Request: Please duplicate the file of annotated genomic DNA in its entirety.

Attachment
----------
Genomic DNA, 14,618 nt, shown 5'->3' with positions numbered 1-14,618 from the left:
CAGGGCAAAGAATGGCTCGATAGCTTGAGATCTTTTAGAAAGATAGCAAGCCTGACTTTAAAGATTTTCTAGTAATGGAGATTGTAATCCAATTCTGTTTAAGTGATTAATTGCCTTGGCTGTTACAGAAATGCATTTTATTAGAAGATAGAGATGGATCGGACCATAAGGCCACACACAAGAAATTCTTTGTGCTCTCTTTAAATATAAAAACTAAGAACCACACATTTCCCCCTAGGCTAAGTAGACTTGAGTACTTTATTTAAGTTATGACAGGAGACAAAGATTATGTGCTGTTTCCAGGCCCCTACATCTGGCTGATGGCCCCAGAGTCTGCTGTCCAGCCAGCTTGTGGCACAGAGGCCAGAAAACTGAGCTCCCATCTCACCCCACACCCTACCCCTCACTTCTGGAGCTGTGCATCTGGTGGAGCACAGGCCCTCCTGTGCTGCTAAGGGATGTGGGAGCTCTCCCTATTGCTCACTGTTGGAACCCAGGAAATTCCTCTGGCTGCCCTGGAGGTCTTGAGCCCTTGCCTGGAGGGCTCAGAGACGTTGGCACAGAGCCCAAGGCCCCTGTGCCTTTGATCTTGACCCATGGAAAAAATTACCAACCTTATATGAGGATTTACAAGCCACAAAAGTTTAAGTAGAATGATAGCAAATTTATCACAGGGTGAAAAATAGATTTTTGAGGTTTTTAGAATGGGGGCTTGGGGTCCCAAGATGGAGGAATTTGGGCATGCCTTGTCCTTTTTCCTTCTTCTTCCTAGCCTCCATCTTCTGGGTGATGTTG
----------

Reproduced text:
Genomic DNA, 14,618 nt, shown 5'->3' with positions numbered 1-14,618 from the left:
CAGGGCAAAGAATGGCTCGATAGCTTGAGATCTTTTAGAAAGATAGCAAGCCTGACTTTAAAGATTTTCTAGTAATGGAGATTGTAATCCAATTCTGTTTAAGTGATTAATTGCCTTGGCTGTTACAGAAATGCATTTTATTAGAAGATAGAGATGGATCGGACCATAAGGCCACACACAAGAAATTCTTTGTGCTCTCTTTAAATATAAAAACTAAGAACCACACATTTCCCCCTAGGCTAAGTAGACTTGAGTACTTTATTTAAGTTATGACAGGAGACAAAGATTATGTGCTGTTTCCAGGCCCCTACATCTGGCTGATGGCCCCAGAGTCTGCTGTCCAGCCAGCTTGTGGCACAGAGGCCAGAAAACTGAGCTCCCATCTCACCCCACACCCTACCCCTCACTTCTGGAGCTGTGCATCTGGTGGAGCACAGGCCCTCCTGTGCTGCTAAGGGATGTGGGAGCTCTCCCTATTGCTCACTGTTGGAACCCAGGAAATTCCTCTGGCTGCCCTGGAGGTCTTGAGCCCTTGCCTGGAGGGCTCAGAGACGTTGGCACAGAGCCCAAGGCCCCTGTGCCTTTGATCTTGACCCATGGAAAAAATTACCAACCTTATATGAGGATTTACAAGCCACAAAAGTTTAAGTAGAATGATAGCAAATTTATCACAGGGTGAAAAATAGATTTTTGAGGTTTTTAGAATGGGGGCTTGGGGTCCCAAGATGGAGGAATTTGGGCATGCCTTGTCCTTTTTCCTTCTTCTTCCTAGCCTCCATCTTCTGGGTGATGTTG